Android Q is now available in developer preview and, one must say, it hasn’t been a while since we enjoyed Android Pie. There are a lot of cool features in Google’s running list for Android Q, but we will only cover the confirmed ones and don’t require major tweaks.
Here are the top Android Q features you should know:
Improved Sharing Menu
Google has finally addressed the Android enthusiasts complain regarding the OS’ sharing functionality to be slow and crowded. Android Q features a better sharing menu which is meant to be, well, opposite than the complaint. The new menu is expected to be faster and does a better job of recommending contacts and apps for sharing. Apparently, this is only achievable if third-party developers also update their apps to take advantage of this change.
Quick access to settings
Although accessing some of the settings options is already quite easy from previous Android versions such as the Wi-Fi, Bluetooth, and other connectivity options, Google is still making ways to make it even better.
The new pop-up window can be summoned by apps depending on the need for the functionality. For instance, launching a browser when the phone is on airplane mode will immediately ask the user to activate Wi-Fi, then summon the settings panel.
Standard Depth Format
Android Developers Blog mentioned, “Starting in Android Q, apps can request a Dynamic Depth image which consists of a JPEG, XMP metadata related to depth related elements, and a depth and confidence map embedded in the same file on devices that advertise support.”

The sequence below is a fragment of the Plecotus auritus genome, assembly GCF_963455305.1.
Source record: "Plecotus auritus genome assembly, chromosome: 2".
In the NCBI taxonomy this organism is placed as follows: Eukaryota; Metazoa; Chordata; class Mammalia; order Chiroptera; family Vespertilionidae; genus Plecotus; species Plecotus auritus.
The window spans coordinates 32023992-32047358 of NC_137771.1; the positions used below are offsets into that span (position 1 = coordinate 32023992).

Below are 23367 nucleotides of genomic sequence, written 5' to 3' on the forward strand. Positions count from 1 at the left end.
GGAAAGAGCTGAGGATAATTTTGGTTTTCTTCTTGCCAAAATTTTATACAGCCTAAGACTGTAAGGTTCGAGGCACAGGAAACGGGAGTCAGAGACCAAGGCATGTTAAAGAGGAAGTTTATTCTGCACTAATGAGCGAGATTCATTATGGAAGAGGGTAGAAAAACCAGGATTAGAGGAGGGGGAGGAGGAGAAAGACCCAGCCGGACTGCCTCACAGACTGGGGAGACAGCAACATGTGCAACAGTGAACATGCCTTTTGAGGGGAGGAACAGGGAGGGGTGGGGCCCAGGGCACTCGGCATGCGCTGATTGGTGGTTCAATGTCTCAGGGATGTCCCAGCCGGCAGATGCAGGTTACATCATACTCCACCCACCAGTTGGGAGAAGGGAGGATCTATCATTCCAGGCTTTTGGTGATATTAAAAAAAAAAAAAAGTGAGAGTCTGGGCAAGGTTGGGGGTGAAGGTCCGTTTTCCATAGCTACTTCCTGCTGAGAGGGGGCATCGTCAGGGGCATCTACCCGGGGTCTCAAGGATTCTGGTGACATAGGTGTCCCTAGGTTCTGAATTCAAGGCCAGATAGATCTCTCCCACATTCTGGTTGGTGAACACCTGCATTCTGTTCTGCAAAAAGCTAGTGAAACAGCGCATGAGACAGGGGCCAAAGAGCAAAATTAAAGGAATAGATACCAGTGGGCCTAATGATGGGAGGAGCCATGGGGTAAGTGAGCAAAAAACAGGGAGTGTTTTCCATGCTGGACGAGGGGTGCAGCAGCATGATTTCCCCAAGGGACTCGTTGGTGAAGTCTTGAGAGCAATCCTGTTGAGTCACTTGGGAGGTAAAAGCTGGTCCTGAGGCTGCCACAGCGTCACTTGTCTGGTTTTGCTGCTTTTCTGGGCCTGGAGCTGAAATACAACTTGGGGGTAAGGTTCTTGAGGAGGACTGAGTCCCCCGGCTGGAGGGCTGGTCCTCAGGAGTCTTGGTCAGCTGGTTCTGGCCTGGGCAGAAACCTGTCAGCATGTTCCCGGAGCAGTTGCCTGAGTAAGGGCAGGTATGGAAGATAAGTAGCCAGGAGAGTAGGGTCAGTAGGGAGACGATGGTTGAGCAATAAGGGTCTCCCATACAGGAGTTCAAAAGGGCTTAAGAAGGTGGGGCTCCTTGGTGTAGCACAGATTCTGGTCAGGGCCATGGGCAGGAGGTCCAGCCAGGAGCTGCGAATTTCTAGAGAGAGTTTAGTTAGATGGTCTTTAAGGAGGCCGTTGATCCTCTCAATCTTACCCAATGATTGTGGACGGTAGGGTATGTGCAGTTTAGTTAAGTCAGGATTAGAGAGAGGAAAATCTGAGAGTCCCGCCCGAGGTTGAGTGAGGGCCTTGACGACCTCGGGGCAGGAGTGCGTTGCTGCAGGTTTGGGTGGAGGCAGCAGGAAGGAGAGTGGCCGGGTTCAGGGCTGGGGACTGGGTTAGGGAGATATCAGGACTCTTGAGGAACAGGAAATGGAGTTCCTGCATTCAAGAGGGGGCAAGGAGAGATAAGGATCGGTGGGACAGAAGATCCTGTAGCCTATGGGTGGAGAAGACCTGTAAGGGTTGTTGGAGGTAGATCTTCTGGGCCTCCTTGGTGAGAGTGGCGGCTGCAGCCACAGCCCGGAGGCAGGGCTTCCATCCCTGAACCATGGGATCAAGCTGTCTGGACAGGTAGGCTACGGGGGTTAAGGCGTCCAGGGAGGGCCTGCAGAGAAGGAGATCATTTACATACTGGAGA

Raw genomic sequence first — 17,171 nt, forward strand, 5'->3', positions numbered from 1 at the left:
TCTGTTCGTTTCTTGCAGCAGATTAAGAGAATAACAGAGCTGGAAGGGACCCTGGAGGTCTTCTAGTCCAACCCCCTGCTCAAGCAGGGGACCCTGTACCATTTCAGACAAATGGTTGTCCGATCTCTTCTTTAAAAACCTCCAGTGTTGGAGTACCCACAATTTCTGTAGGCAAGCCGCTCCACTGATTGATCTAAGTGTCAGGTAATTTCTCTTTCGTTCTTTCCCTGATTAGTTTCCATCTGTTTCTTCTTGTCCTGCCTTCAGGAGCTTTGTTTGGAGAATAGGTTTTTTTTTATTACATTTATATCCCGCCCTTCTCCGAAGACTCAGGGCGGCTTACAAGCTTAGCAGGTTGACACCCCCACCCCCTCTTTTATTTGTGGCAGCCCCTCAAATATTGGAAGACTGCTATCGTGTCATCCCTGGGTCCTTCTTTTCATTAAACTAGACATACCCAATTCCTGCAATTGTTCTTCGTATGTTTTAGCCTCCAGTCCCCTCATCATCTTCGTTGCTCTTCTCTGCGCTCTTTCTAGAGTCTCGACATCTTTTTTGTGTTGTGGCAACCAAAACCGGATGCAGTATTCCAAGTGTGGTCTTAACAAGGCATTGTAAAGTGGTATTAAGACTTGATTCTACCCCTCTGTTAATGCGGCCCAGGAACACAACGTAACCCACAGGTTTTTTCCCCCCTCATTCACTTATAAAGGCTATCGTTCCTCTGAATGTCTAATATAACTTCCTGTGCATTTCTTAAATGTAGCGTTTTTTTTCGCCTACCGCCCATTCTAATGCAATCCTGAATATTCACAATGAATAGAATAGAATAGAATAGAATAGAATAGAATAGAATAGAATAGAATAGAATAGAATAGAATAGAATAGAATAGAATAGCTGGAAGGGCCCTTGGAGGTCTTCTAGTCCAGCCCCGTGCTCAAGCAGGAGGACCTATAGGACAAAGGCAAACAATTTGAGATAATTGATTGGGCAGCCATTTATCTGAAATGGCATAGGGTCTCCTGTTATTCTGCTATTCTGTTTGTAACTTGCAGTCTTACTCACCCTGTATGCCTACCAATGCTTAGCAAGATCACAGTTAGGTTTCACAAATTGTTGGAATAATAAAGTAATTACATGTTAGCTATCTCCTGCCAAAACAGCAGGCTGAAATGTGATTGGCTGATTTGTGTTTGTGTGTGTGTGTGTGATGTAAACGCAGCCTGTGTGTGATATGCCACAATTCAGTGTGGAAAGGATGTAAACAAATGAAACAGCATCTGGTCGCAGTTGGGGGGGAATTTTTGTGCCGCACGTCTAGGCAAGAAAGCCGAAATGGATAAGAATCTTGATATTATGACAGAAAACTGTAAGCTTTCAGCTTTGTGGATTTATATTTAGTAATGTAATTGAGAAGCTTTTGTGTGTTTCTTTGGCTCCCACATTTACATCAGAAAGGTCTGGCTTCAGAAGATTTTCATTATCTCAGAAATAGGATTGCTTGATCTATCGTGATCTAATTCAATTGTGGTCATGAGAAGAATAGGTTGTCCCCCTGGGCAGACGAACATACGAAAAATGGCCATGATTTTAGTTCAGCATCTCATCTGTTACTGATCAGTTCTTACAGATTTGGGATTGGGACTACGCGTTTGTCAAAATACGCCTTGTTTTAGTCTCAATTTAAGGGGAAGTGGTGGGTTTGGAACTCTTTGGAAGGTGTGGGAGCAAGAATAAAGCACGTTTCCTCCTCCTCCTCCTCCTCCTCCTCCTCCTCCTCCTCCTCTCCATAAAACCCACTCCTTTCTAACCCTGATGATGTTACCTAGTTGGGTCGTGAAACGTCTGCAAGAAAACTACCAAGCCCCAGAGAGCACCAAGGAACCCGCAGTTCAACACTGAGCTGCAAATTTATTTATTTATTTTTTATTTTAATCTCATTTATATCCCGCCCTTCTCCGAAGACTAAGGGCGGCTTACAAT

Google confirmed that the new format will let third-party apps tweak depth data to create “specialized blurs and bokeh options.” However, it is still dependent on third-party developers if they embrace this new, Google-pushed standard.
Better Files App
The Google Files App is quite a disappointment, it didn’t even have a shortcut in the app drawer. Luckily, Google is making it right this time on Android Q. Not only does the Files App now have a shortcut, but it also features a universal search bar, quick access to other apps, and overall a revised UI. For now, these are the only changes Google confirmed but there could be more tweaks before the final release.
Google has done a major tweak in apps permission. Previously, apps simply running on the background, although not in active use, can still access other apps as long as the permission is once granted. This time, apps running on the background can now be halted in accessing other permitted apps if not actively being used.
This definitely addressed some privacy-related concerns.
Wi-Fi sharing via QR Codes
Android adapts Xiaomi and Huawei’s technology to be able to share Wi-Fi via the use of QR Codes. The feature is easy to use. Simply tap on your Wi-Fi connection, hit the share button, then authenticate with your phone’s password or a fingerprint. Thereafter, you should see a QR code which your friend can scan to gain access.
This is nothing new to third-party brands, but having it built right out on Android is still cool.